#197 bdy sktrn on 02.16.14 at 2:03 am

bitcoin bustin’

307 as i type.
ouch.

who got in at 950+???

#198 Goldie on 02.16.14 at 2:07 am

lol @ bitcoin. this is why true physical hold goldies could never catch onto something like bitcoin (even though some have lumped us in with virtual commodity traders). remember people: anything online can be hacked. anything.

http://www.sciencedaily.com/videos/661810.htm

#199 Happy Renting on 02.16.14 at 2:17 am

Warning: pro-RE advertorial, but I still found it interesting enough to read:

http://www.theglobeandmail.com/report-on-business/economy/housing/aggressive-development-the-building-and-selling-of-a-toronto-condo-tower/article16910442/

I remember in 2000 seeing a pre-build 400 sq ft downtown bachelor advertised for $99,900. I sure wish wages had done what condo prices have (through the roof!)

Love that the guy profiled (buying his second condo) works as a “risk manager”. Dude, really?

#200 Robbie on 02.16.14 at 2:51 am

#183 Just some guy

Yes, the wackos are really frequenting Garth’s blog of late. Perhaps Garth can set up an alternate blog site called “Greater Fool…don’t think about what Garth says, just come here and insult him.” The wackos could go there and then those of us who want reasoned discussions and facts could stay on the original site.

#201 A Yank in BC on 02.16.14 at 4:31 am

Why would it be repaid? Neither the debtor nor the debt-holders wish it. — Garth

Ah Garth.. spoken like the true Keynesian that you are. But at some point.. the Piper must be paid I think, n’est-ce pas?

#202 Tony on 02.16.14 at 5:29 am

Re: #181 AB Boxster on 02.15.14 at 11:00 pm

America is in QE3 and most say QE4 will start this June. I think the great untaper will happen sooner. There’s no other reason for American stocks to rise because the dollar barely fell QE4 is the reason.

#203 Obvious Truth on 02.16.14 at 9:44 am

#203. What if QE3 is the reduction or elimination of interest on reserves at the fed. Along with the expectation of the slow creep in rates.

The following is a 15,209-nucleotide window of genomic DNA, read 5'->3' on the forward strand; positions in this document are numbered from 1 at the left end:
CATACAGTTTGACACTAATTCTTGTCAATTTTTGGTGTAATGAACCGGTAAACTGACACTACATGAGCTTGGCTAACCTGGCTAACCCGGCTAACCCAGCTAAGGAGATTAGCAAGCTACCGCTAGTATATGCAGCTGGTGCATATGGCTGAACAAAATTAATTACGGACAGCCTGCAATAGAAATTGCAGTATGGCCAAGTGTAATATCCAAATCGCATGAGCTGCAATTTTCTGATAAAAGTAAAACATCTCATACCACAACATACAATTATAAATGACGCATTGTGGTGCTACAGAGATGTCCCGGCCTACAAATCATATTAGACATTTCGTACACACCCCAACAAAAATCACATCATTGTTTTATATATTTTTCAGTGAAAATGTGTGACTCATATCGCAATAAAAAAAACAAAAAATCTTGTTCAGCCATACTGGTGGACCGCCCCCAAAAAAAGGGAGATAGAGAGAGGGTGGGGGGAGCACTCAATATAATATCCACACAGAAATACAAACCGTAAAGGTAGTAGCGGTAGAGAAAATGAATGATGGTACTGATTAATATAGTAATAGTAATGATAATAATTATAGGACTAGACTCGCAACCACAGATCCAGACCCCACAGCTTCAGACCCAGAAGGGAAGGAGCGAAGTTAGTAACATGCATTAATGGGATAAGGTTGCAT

#204 Herb on 02.16.14 at 10:03 am

#183 Just some guy,

nice point about that portal and the blank stare!

#205 AK on 02.16.14 at 10:22 am

#203 Tony on 02.16.14 at 5:29 am
“America is in QE3 and most say QE4 will start this June. I think the great untaper will happen sooner. There’s no other reason for American stocks to rise because the dollar barely fell QE4 is the reason”
====================================

Hey Tony,

Which part of the Mayan Calendar are you referring to ?

#206 Obvious Truth on 02.16.14 at 10:47 am

Sorry QE4 and beyond.

#207 Renter's Revenge! on 02.16.14 at 10:52 am

@192 Van guy:

Only 80% returns??? Clearly there’s something wrong with your trading model. You are a useless moron that sucks:

http://www.ritholtz.com/blog/2014/01/greg-harmon-we-are-all-useless-morons-that-suck/

#208 Son of Ponzi on 02.16.14 at 11:04 am

#189 Ralph
I’d rather own a bakery.
———————-
Now we’re talking.

#209 toronto landlord on 02.16.14 at 11:14 am

I can’t believe how many LOSERS this country has created, and now they want to occupy my rental units.

Now we have garth promoting rentals- How funny is this?

Its really funny how you renters think your smarter and better informed than most people. I beg to differ.
In my opinion, I would bet that your mommy was still wiping your ass at 10 tens of age.

You parasites are ignorant about construction principles, electrical, plumbing, drywall etc… most tenants have no physical/mtce ability but you like spout shit out that makes no sense and really indicates your lack of knowledge.

What’s ironic is upon our initial meeting, the tenants are humble,driven, loving, honest people. Then after a few months, you spit out your rights, and then you like to remind me of my responsibilities to you.